By Esref Musa and Burak Karacaoglu
IDLIB, Syria (AA) – Civilians in Syria’s northwestern Idlib province, where refugees have sought shelter during the country’s protracted conflict, welcomed the arrival of the Eid al-Adha holiday on Tuesday despite their difficult circumstances.
Held by anti-regime opposition factions, Idlib is currently home to some four million Syrians who fled their homes earlier amid attacks by the Assad regime.
Mohammed Kaddor, chairman of Idlib’s Ahli refugee camp, told Anadolu Agency that only a limited number of camp residents were able to take part in Eid festivities.
“Some have enough money to buy new goods, but most rely on second-hand shops,” he said. “Meanwhile, those without family or money don't leave the camp.”
“Orphans and the families of martyrs can’t buy the kinds of food associated with Eid, nor can they buy new clothes,” he added.
Noting that the Assad regime had recently deployed troops to opposition-held Idlib, Kaddor said that camp residents feared a possible regime attack on the area.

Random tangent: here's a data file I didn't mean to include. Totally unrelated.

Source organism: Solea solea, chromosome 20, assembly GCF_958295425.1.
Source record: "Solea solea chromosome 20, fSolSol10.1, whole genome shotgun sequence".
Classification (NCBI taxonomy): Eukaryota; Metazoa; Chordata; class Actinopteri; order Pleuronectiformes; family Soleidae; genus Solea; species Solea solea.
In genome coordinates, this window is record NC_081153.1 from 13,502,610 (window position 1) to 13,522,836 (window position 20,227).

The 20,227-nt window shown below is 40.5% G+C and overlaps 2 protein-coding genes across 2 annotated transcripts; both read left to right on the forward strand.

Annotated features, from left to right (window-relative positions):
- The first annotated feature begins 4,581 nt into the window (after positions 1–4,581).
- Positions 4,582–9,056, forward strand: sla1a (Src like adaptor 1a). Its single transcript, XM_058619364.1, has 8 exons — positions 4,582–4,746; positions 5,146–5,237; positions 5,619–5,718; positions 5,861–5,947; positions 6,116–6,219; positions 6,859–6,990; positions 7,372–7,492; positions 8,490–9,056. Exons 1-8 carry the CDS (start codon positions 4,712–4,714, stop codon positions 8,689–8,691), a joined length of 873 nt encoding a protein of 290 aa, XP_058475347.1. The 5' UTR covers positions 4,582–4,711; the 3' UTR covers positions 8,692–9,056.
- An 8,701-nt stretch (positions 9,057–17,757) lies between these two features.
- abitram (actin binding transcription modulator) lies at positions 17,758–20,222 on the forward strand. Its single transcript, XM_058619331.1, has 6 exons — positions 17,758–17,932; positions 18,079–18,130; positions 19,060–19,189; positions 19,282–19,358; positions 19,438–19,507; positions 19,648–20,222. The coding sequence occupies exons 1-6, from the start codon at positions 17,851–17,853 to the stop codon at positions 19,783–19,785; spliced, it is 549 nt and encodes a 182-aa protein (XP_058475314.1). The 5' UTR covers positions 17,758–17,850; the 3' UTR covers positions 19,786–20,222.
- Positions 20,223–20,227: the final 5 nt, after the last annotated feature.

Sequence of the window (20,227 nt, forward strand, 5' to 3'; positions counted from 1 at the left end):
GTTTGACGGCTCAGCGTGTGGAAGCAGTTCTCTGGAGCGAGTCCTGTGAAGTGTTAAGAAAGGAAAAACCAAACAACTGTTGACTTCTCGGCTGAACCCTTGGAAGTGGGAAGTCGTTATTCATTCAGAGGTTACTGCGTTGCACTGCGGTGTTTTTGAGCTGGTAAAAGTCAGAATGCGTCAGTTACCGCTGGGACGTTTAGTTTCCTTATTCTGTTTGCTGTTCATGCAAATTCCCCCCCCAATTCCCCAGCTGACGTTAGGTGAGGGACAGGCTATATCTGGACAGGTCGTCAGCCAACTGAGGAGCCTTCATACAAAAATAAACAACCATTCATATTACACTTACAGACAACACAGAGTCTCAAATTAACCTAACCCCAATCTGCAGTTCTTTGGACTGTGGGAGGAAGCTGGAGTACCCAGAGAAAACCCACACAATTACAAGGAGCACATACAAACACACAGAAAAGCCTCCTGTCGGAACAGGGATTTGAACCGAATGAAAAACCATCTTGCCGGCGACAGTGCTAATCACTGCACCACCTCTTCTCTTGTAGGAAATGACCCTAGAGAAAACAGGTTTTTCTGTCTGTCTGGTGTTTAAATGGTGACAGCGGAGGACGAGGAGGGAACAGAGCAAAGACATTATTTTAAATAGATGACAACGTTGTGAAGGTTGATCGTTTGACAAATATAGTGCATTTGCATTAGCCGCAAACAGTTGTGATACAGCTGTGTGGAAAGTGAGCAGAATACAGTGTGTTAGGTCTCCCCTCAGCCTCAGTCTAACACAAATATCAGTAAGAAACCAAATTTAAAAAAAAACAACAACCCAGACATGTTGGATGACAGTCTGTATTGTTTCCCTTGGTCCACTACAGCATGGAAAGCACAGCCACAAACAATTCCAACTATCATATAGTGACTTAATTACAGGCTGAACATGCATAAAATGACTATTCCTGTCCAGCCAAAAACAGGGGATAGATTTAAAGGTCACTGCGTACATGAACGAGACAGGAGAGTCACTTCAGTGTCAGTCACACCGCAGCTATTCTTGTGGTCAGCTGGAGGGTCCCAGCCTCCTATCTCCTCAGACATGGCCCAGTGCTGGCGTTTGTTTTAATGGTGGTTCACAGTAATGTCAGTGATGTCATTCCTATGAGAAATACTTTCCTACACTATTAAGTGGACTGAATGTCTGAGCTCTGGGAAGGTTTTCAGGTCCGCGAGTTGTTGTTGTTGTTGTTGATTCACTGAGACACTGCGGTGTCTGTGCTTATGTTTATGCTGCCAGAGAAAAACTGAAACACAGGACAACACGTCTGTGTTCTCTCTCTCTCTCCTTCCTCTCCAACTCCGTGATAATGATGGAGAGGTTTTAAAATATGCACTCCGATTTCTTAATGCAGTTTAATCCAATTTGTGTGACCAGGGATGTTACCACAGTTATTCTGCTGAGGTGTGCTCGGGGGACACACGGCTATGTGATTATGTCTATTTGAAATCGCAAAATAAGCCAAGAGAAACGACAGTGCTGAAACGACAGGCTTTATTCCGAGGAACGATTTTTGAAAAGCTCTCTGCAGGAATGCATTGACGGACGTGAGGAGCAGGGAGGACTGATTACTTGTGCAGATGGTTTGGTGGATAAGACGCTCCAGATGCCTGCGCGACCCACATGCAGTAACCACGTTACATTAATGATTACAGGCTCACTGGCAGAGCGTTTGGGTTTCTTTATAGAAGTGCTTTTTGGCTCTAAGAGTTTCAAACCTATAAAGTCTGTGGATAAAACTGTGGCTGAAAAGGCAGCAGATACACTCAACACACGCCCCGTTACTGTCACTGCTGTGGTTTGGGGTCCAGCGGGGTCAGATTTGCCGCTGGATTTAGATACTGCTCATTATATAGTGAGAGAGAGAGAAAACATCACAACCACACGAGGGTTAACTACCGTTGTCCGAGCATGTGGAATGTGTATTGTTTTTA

Um Mahmoud, a Turkmen mother who lost her husband earlier to a regime airstrike, said that she — along with her seven children — was depending on charitable organizations for her Eid requirements.
“If it wasn't for these charitable organizations, we wouldn’t have anything to eat now,” she said gratefully.
“I don't have an income or anyone to bring money home,” she added.
Um Mahmoud went on to lament the fact that she could not afford any of the items her children wanted.
“In line with tradition, all my children want new clothes to wear for the Eid,” she said.
Omar Abu Nahla, a resident of Idlib’s Kafr Lusin refugee camp, for his part, said that Idlib had recently seen a fresh influx of refugees from central and southern parts of the country.
“My children want new clothes and shoes, but I can't afford this,” he said.
“They don’t understand our difficult circumstances; they just want to be happy,” he added.
Another camp resident, Samar Sallum, said that he had bought used clothes for his children at a local flea market.
Sallum, too, pointed out that camp populations had recently increased due to a fresh refugee influx from Syria’s Homs and Daraa provinces.
“It’s always nice to celebrate Eid, but we still need help more than ever,” Sallum told Anadolu Agency.
*Ali Murat Alhas contributed to this report from Ankara